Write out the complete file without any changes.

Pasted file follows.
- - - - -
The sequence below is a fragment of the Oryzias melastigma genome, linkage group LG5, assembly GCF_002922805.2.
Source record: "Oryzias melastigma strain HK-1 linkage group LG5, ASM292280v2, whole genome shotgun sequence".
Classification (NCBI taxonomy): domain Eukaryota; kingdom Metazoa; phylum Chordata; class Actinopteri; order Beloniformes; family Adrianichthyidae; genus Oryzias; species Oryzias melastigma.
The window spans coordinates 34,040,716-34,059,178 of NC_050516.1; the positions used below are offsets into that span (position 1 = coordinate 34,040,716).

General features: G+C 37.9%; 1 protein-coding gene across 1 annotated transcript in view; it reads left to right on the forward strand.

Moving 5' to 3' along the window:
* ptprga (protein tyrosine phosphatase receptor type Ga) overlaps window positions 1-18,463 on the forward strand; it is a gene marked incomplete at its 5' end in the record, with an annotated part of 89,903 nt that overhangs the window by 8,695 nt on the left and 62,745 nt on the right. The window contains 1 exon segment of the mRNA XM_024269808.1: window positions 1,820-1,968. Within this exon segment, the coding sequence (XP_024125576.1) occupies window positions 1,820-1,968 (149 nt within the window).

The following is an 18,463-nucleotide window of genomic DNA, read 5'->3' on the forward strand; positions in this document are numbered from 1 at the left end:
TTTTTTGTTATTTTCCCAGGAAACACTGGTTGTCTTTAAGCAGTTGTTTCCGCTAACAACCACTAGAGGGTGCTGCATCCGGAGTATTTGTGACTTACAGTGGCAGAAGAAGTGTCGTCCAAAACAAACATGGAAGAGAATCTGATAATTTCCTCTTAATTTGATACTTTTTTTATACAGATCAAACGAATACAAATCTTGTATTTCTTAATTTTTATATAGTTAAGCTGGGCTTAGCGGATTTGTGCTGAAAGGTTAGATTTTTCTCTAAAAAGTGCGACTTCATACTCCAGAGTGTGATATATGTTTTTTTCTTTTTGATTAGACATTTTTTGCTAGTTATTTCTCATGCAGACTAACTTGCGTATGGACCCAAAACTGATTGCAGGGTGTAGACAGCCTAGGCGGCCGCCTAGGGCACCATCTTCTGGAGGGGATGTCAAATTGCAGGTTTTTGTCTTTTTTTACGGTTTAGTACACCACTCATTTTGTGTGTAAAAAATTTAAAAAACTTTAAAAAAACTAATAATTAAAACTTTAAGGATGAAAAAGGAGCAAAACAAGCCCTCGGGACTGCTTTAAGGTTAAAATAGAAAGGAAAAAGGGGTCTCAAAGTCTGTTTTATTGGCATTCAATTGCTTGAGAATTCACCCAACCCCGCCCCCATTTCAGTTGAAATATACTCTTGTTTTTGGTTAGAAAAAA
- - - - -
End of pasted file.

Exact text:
The sequence below is a fragment of the Oryzias melastigma genome, linkage group LG5, assembly GCF_002922805.2.
Source record: "Oryzias melastigma strain HK-1 linkage group LG5, ASM292280v2, whole genome shotgun sequence".
Classification (NCBI taxonomy): domain Eukaryota; kingdom Metazoa; phylum Chordata; class Actinopteri; order Beloniformes; family Adrianichthyidae; genus Oryzias; species Oryzias melastigma.
The window spans coordinates 34,040,716-34,059,178 of NC_050516.1; the positions used below are offsets into that span (position 1 = coordinate 34,040,716).

General features: G+C 37.9%; 1 protein-coding gene across 1 annotated transcript in view; it reads left to right on the forward strand.

Moving 5' to 3' along the window:
* ptprga (protein tyrosine phosphatase receptor type Ga) overlaps window positions 1-18,463 on the forward strand; it is a gene marked incomplete at its 5' end in the record, with an annotated part of 89,903 nt that overhangs the window by 8,695 nt on the left and 62,745 nt on the right. The window contains 1 exon segment of the mRNA XM_024269808.1: window positions 1,820-1,968. Within this exon segment, the coding sequence (XP_024125576.1) occupies window positions 1,820-1,968 (149 nt within the window).

The following is an 18,463-nucleotide window of genomic DNA, read 5'->3' on the forward strand; positions in this document are numbered from 1 at the left end:
TTTTTTGTTATTTTCCCAGGAAACACTGGTTGTCTTTAAGCAGTTGTTTCCGCTAACAACCACTAGAGGGTGCTGCATCCGGAGTATTTGTGACTTACAGTGGCAGAAGAAGTGTCGTCCAAAACAAACATGGAAGAGAATCTGATAATTTCCTCTTAATTTGATACTTTTTTTATACAGATCAAACGAATACAAATCTTGTATTTCTTAATTTTTATATAGTTAAGCTGGGCTTAGCGGATTTGTGCTGAAAGGTTAGATTTTTCTCTAAAAAGTGCGACTTCATACTCCAGAGTGTGATATATGTTTTTTTCTTTTTGATTAGACATTTTTTGCTAGTTATTTCTCATGCAGACTAACTTGCGTATGGACCCAAAACTGATTGCAGGGTGTAGACAGCCTAGGCGGCCGCCTAGGGCACCATCTTCTGGAGGGGATGTCAAATTGCAGGTTTTTGTCTTTTTTTACGGTTTAGTACACCACTCATTTTGTGTGTAAAAAATTTAAAAAACTTTAAAAAAACTAATAATTAAAACTTTAAGGATGAAAAAGGAGCAAAACAAGCCCTCGGGACTGCTTTAAGGTTAAAATAGAAAGGAAAAAGGGGTCTCAAAGTCTGTTTTATTGGCATTCAATTGCTTGAGAATTCACCCAACCCCGCCCCCATTTCAGTTGAAATATACTCTTGTTTTTGGTTAGAAAAAA